Ficus lyrata, also known as the fiddle-leaf fig, is a well-known indoor tree with exceptionally big, deeply veined, glossy, violin-shaped leaves that grow upright on a smooth trunk. If you can place a fiddle-leaf fig in a floor-standing container where it can be allowed to grow to at least 6 feet tall, it makes the ideal centerpiece for a room. The majority of indoor specimens are about 10 feet tall. If you’re like most gardeners and want to buy a nursery plant to keep indoors, it grows pretty quickly and may be potted at any time of the year. Remember that cats and dogs cannot handle this beautiful plant.

Can fig trees bear fruit inside?

Why you wouldn’t want to is as follows: In the summer, the edible fig (Ficus carica) requires full sun, which is nearly impossible to provide indoors. The deciduous fig tree loses its leaves in the autumn and enters a dormant state for the winter, when it doesn’t require any sunlight at all. The majority of common fig trees grow too large, gangly, and untidy to make good houseplants. But for a few reasons that we’ll go over below, you can grow fig trees in containers.

Do fiddle leaf figs make good houseplants?

Ficus lyrata is one of our most popular plants at Flora Grubb Gardens, our nursery in San Francisco, and we almost always have it in stock. Come get yours right now! Continue reading for advice on how to grow and take care of these plants.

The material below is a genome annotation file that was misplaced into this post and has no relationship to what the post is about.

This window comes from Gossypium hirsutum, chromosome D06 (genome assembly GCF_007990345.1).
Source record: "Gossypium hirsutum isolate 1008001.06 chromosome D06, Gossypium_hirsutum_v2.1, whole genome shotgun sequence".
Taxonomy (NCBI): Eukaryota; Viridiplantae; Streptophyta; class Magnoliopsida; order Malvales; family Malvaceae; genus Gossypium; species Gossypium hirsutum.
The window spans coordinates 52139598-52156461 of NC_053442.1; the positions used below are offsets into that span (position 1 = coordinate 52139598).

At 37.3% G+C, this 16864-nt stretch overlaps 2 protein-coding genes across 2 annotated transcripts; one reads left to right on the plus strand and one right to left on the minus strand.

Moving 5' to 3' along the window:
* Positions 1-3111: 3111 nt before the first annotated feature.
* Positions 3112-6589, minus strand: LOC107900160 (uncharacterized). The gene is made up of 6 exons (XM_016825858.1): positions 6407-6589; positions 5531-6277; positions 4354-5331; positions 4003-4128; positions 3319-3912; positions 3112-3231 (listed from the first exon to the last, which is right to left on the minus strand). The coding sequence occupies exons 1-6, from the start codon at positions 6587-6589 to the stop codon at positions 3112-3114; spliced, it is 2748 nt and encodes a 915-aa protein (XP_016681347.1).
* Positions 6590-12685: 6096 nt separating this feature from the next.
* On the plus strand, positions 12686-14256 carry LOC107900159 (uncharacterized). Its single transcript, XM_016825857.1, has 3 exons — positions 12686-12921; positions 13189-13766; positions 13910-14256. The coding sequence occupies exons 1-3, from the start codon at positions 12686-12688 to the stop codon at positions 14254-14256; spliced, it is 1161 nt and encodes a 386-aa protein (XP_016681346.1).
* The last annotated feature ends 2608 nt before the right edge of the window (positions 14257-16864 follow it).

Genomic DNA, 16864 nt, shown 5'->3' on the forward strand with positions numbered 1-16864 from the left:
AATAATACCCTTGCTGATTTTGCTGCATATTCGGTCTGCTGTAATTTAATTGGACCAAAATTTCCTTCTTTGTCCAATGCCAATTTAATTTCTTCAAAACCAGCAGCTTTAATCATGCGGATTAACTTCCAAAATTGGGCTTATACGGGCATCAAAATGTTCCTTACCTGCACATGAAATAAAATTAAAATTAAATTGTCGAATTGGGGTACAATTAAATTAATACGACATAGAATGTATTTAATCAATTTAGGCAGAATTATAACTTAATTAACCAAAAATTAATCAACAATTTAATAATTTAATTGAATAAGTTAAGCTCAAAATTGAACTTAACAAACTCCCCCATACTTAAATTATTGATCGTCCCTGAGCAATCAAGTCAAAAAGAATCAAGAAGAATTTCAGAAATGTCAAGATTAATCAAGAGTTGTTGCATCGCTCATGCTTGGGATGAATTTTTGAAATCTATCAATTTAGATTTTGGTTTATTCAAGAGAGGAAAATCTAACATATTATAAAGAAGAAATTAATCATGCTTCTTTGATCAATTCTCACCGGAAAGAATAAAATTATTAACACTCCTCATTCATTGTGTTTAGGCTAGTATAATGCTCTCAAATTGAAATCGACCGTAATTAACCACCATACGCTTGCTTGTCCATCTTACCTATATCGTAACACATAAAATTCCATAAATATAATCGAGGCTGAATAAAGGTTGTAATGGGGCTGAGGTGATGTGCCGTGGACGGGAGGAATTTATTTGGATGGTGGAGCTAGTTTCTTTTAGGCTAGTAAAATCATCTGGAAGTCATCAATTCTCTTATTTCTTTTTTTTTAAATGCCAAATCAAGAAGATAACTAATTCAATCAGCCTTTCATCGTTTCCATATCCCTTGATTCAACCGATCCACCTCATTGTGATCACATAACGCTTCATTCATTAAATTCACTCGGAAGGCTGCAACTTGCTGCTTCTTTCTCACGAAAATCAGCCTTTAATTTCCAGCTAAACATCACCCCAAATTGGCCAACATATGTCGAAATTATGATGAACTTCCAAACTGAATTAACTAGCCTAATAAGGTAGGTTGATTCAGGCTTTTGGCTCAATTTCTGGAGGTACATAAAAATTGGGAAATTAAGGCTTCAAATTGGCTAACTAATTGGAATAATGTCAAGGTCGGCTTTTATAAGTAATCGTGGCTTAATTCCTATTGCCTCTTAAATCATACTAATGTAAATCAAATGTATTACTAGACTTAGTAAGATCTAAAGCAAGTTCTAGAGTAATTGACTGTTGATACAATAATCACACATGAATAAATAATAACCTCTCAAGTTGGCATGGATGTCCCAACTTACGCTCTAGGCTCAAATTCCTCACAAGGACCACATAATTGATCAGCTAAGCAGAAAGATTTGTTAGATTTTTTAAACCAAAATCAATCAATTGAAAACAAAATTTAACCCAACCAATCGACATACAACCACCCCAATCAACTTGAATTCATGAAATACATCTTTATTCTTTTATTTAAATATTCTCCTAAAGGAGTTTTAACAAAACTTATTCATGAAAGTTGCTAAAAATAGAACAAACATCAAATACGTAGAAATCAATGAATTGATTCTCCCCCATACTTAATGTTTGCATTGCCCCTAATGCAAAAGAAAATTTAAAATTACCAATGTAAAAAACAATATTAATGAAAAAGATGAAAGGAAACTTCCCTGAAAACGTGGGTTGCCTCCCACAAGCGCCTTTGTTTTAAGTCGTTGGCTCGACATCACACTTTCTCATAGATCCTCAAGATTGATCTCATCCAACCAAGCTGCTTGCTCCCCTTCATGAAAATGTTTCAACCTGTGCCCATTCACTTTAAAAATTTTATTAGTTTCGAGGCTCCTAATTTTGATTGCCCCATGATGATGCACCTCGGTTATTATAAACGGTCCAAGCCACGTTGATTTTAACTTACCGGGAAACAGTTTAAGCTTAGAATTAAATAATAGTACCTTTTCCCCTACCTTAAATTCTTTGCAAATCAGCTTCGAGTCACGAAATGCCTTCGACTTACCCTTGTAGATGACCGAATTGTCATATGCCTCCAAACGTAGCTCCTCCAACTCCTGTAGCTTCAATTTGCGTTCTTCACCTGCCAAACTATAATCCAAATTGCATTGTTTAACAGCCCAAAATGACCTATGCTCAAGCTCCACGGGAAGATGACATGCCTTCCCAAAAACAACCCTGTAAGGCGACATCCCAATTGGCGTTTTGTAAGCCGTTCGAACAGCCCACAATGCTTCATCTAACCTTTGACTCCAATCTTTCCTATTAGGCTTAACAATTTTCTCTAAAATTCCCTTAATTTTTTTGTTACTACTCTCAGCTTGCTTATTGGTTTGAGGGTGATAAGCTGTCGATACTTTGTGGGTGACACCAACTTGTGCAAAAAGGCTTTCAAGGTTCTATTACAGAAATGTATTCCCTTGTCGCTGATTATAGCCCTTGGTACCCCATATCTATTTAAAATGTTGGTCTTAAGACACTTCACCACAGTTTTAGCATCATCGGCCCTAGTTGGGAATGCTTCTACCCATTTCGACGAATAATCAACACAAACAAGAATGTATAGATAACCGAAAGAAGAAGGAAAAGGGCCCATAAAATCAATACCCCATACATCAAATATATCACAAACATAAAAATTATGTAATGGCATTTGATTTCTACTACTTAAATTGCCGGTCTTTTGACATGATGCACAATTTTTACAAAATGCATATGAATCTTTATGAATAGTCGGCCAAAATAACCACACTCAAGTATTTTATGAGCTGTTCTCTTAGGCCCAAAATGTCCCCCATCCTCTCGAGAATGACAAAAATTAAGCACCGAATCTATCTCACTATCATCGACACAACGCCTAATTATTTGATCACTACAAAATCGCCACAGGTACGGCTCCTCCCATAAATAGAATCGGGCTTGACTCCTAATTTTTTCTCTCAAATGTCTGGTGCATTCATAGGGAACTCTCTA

The fiddle-leaf fig, or Ficus lyrata, is the ideal interior specimen plant. The plant has erect, violin-shaped leaves that are enormous, densely veined, and tall. Our retail plant shop in San Francisco almost always has Ficus lyrata on hand.

These plants are indigenous to the tropics, where they flourish in hot, muggy weather. As a result, the home grower may find it difficult to replicate these steamy circumstances, making them a little more difficult. Fortunately, they are rather resilient plants that can endure less-than-ideal conditions for a fair amount of time. Last but not least, F. lyrata are really produced as larger specimen plants. If you can place them in a floor-standing planter that will allow the plant to grow to at least 6 feet, that would be ideal. In tropical settings, trees frequently reach heights of 40 feet or more. These are not naturally trimmed down to reasonable sizes due to their enormous leaves, though they can be shaped with light trimming.